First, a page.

The Kingdom of Heaven

A man and woman were talking to each other while strolling down a peaceful road.  The man asked the woman, “What must heaven must be like?”  The woman answered:

“Well the idea of the kingdom of heaven is that of an ideal kingdom.  The laws flow from the will of the King, who is good.  The angels who reside in heaven are all pious and well-practiced in repentance and forgiveness.  The physical and biological laws there are almost exactly as they are on earth, and indeed the expectation there is that the heavenly kingdom will one day be welcomed on earth.

The ruler of the kingdom of heaven does use fear to maintain order, though many do fear him out of humility and reverence.  Order obtains naturally from the loving interactions the angels engage in with each other.  The more the angels love, the more orderly and harmonious heaven becomes.  All of the angels are aware of this, and live lives full of purpose, hope, and happiness.

The longer any angel resides in heaven, the stronger and more sophisticated that angel gets at loving.  The result is that heavenly society has been growing stronger and more sophisticated since the beginning of the world’s creation.  The angels that love the most are nearest to the King, and angels that love the least are furthest away.  The King enjoys the most intense love from his nearest angels, and in return loves them more than any others.  Heaven is consequently strongest in the areas nearest the King, weakest in the areas furthest away.

Admission into heaven is selective.  Only those that the King chooses are welcomed through the gates, and his choices are perfectly impartial, right, and just.  New arrivals, just as older residents, come to reside with those most like themselves, those that love in the most compatible style and manner.  Some make their way to the King’s throne very quickly, others become very loyal and attached to particular angels and proceed more slowly, not wanting to leave their loved ones behind.  Nevertheless, all angels in the kingdom of heaven are united in and through their love of the King, by whose will and by whose laws this society, so completely saturated with love, has been made possible.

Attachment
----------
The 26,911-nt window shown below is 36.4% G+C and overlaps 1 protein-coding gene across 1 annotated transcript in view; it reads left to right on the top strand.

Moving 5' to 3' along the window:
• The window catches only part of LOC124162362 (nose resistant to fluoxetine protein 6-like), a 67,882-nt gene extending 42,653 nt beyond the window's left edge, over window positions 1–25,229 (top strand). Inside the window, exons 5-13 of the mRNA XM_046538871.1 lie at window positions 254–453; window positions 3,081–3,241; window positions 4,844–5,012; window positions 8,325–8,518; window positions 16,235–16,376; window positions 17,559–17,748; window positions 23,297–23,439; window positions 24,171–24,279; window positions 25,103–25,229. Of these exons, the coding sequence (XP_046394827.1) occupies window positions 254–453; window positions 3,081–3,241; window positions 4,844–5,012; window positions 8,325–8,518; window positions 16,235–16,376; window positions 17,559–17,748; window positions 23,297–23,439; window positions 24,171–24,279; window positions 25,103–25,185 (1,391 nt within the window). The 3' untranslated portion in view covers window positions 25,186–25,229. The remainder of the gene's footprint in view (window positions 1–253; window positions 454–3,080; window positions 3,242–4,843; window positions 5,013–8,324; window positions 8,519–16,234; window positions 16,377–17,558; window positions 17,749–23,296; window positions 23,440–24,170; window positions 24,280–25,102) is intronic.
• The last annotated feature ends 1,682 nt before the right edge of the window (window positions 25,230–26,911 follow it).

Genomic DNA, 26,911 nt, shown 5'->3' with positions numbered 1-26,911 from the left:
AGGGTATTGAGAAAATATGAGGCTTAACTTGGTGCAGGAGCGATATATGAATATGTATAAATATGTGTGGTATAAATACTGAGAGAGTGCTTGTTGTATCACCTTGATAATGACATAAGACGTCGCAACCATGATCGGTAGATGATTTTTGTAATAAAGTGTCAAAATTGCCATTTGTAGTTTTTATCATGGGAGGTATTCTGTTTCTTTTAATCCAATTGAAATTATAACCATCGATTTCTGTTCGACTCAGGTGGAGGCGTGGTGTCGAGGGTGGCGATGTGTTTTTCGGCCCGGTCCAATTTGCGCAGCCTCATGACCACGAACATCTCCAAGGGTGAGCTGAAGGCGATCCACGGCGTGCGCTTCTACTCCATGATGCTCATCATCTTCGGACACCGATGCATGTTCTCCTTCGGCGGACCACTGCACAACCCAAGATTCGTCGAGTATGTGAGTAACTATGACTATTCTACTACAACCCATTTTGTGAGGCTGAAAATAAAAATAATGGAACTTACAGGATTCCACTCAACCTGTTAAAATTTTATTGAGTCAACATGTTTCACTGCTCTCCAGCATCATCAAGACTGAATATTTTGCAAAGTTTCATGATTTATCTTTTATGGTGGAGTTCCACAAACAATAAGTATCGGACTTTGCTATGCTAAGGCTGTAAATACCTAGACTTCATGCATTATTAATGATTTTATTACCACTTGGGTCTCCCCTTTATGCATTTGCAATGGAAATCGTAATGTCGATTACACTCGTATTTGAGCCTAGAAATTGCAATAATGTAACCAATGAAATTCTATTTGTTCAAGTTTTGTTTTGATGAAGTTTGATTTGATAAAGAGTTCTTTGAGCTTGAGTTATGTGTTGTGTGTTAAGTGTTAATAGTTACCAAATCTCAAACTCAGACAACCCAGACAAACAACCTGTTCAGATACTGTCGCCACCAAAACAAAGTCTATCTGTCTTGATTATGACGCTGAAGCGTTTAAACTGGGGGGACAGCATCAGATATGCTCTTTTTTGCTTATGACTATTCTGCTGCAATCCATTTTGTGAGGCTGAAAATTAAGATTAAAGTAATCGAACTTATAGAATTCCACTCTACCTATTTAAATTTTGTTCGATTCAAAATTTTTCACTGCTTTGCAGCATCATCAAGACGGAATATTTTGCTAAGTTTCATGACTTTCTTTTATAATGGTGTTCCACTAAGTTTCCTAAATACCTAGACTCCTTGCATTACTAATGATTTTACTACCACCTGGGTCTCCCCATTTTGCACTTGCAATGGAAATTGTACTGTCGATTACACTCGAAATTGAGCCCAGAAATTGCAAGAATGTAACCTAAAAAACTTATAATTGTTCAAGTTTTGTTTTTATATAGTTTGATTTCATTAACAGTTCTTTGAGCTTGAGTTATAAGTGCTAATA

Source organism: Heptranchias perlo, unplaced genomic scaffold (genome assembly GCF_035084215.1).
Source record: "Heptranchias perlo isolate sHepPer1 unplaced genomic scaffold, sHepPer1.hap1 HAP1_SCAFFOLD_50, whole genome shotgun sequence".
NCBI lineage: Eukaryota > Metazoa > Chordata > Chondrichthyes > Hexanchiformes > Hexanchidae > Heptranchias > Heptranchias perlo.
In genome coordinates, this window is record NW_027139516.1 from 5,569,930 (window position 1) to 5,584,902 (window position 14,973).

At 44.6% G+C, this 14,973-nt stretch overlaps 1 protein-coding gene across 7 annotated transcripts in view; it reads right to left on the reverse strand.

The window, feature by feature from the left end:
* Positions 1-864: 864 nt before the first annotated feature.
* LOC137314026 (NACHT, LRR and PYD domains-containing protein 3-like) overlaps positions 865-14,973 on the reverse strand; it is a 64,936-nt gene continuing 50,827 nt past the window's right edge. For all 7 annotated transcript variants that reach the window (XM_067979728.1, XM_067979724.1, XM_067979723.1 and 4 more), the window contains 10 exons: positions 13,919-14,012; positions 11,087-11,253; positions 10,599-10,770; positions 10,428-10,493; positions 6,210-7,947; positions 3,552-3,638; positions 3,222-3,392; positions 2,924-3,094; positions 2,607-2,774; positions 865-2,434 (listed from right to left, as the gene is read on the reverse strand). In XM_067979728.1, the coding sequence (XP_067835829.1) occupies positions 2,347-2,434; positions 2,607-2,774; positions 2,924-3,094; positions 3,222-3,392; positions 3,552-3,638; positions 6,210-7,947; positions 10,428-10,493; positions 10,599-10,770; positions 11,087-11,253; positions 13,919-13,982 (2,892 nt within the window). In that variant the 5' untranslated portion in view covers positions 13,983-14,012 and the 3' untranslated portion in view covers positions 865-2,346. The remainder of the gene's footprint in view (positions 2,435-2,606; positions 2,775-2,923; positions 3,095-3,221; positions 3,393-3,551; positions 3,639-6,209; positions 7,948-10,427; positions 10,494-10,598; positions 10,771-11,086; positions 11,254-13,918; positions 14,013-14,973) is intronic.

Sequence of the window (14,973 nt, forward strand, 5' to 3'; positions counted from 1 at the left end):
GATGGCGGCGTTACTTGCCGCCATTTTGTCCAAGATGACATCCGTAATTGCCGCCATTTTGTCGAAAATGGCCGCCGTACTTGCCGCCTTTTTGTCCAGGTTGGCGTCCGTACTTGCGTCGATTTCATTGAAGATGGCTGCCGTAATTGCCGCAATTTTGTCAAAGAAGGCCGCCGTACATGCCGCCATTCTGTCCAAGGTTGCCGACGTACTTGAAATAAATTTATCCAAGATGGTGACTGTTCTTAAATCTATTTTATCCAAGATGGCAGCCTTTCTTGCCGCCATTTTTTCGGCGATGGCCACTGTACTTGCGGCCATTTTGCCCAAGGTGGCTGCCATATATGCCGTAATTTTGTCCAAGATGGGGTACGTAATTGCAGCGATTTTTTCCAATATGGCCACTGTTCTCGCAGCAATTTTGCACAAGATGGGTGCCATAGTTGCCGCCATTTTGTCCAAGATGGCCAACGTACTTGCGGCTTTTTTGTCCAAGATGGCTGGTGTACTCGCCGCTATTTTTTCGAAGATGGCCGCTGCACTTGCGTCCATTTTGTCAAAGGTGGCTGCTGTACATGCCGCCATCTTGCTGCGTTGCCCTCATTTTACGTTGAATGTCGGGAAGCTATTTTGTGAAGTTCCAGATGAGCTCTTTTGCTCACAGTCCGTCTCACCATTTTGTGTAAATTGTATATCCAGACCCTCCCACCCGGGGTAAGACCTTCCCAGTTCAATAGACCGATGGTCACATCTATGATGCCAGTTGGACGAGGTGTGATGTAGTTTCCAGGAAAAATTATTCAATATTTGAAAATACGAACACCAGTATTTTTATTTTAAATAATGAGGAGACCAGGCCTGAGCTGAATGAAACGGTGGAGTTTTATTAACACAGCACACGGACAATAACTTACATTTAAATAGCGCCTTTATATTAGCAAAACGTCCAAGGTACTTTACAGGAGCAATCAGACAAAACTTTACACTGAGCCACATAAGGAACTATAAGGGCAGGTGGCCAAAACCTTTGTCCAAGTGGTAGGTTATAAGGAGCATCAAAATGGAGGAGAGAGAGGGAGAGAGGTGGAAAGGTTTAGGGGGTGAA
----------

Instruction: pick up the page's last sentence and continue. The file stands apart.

Outside of the kingdom of heaven, proud spirits are largely paralyzed by their own self-love.  Repentance serves no benefit to them, and only promises to harm their pride and to forfeit a fragile and jealously guarded self-image of superiority.  Forgiveness is consistently withheld to justify their strategic contempt for others and to gratify themselves.

These proud spirits form kingdoms of their own making outside the gates of heaven.  Rulers and ruled are dependent on the flattery of each other, which is unstable since it can readily be traded for contempt.  The fluctuations between this thin admiration at one time and coercive contempt at another ultimately sows resentment across all of these dark kingdoms of the proud.  The resentment divides and destroys all such existing kingdoms, as new rulers rise and others fall.  The proud spirits in this state restlessly scrape after the image of greatness, which constantly escapes them.”

 

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